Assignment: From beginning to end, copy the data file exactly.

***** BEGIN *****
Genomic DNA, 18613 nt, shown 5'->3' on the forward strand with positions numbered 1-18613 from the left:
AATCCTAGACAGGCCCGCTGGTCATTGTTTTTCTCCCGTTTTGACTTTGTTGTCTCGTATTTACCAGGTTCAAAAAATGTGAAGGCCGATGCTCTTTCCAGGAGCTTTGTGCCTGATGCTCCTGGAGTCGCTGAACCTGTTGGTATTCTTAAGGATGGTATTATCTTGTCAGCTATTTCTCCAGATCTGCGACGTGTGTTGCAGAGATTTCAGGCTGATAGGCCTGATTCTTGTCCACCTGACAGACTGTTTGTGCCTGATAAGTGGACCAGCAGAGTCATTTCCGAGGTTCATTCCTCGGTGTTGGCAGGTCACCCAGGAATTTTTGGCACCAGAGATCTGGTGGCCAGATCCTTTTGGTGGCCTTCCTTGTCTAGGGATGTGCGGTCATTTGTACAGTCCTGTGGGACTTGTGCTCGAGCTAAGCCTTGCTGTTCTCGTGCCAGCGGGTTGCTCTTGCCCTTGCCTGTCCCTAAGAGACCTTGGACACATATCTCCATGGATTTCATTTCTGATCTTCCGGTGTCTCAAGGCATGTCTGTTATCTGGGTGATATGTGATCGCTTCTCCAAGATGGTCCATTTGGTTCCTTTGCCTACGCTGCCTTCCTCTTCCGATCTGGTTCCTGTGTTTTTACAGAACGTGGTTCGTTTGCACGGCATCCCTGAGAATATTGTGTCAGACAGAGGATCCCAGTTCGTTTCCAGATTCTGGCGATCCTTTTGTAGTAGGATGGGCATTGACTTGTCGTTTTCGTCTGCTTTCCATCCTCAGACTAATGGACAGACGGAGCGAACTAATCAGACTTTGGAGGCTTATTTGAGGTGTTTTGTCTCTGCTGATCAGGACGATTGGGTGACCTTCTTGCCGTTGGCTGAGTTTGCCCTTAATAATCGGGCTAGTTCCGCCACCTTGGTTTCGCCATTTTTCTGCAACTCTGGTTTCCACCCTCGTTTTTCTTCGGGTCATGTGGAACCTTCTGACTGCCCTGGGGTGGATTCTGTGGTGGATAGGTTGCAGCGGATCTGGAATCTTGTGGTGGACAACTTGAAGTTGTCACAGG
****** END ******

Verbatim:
Genomic DNA, 18613 nt, shown 5'->3' on the forward strand with positions numbered 1-18613 from the left:
AATCCTAGACAGGCCCGCTGGTCATTGTTTTTCTCCCGTTTTGACTTTGTTGTCTCGTATTTACCAGGTTCAAAAAATGTGAAGGCCGATGCTCTTTCCAGGAGCTTTGTGCCTGATGCTCCTGGAGTCGCTGAACCTGTTGGTATTCTTAAGGATGGTATTATCTTGTCAGCTATTTCTCCAGATCTGCGACGTGTGTTGCAGAGATTTCAGGCTGATAGGCCTGATTCTTGTCCACCTGACAGACTGTTTGTGCCTGATAAGTGGACCAGCAGAGTCATTTCCGAGGTTCATTCCTCGGTGTTGGCAGGTCACCCAGGAATTTTTGGCACCAGAGATCTGGTGGCCAGATCCTTTTGGTGGCCTTCCTTGTCTAGGGATGTGCGGTCATTTGTACAGTCCTGTGGGACTTGTGCTCGAGCTAAGCCTTGCTGTTCTCGTGCCAGCGGGTTGCTCTTGCCCTTGCCTGTCCCTAAGAGACCTTGGACACATATCTCCATGGATTTCATTTCTGATCTTCCGGTGTCTCAAGGCATGTCTGTTATCTGGGTGATATGTGATCGCTTCTCCAAGATGGTCCATTTGGTTCCTTTGCCTACGCTGCCTTCCTCTTCCGATCTGGTTCCTGTGTTTTTACAGAACGTGGTTCGTTTGCACGGCATCCCTGAGAATATTGTGTCAGACAGAGGATCCCAGTTCGTTTCCAGATTCTGGCGATCCTTTTGTAGTAGGATGGGCATTGACTTGTCGTTTTCGTCTGCTTTCCATCCTCAGACTAATGGACAGACGGAGCGAACTAATCAGACTTTGGAGGCTTATTTGAGGTGTTTTGTCTCTGCTGATCAGGACGATTGGGTGACCTTCTTGCCGTTGGCTGAGTTTGCCCTTAATAATCGGGCTAGTTCCGCCACCTTGGTTTCGCCATTTTTCTGCAACTCTGGTTTCCACCCTCGTTTTTCTTCGGGTCATGTGGAACCTTCTGACTGCCCTGGGGTGGATTCTGTGGTGGATAGGTTGCAGCGGATCTGGAATCTTGTGGTGGACAACTTGAAGTTGTCACAGG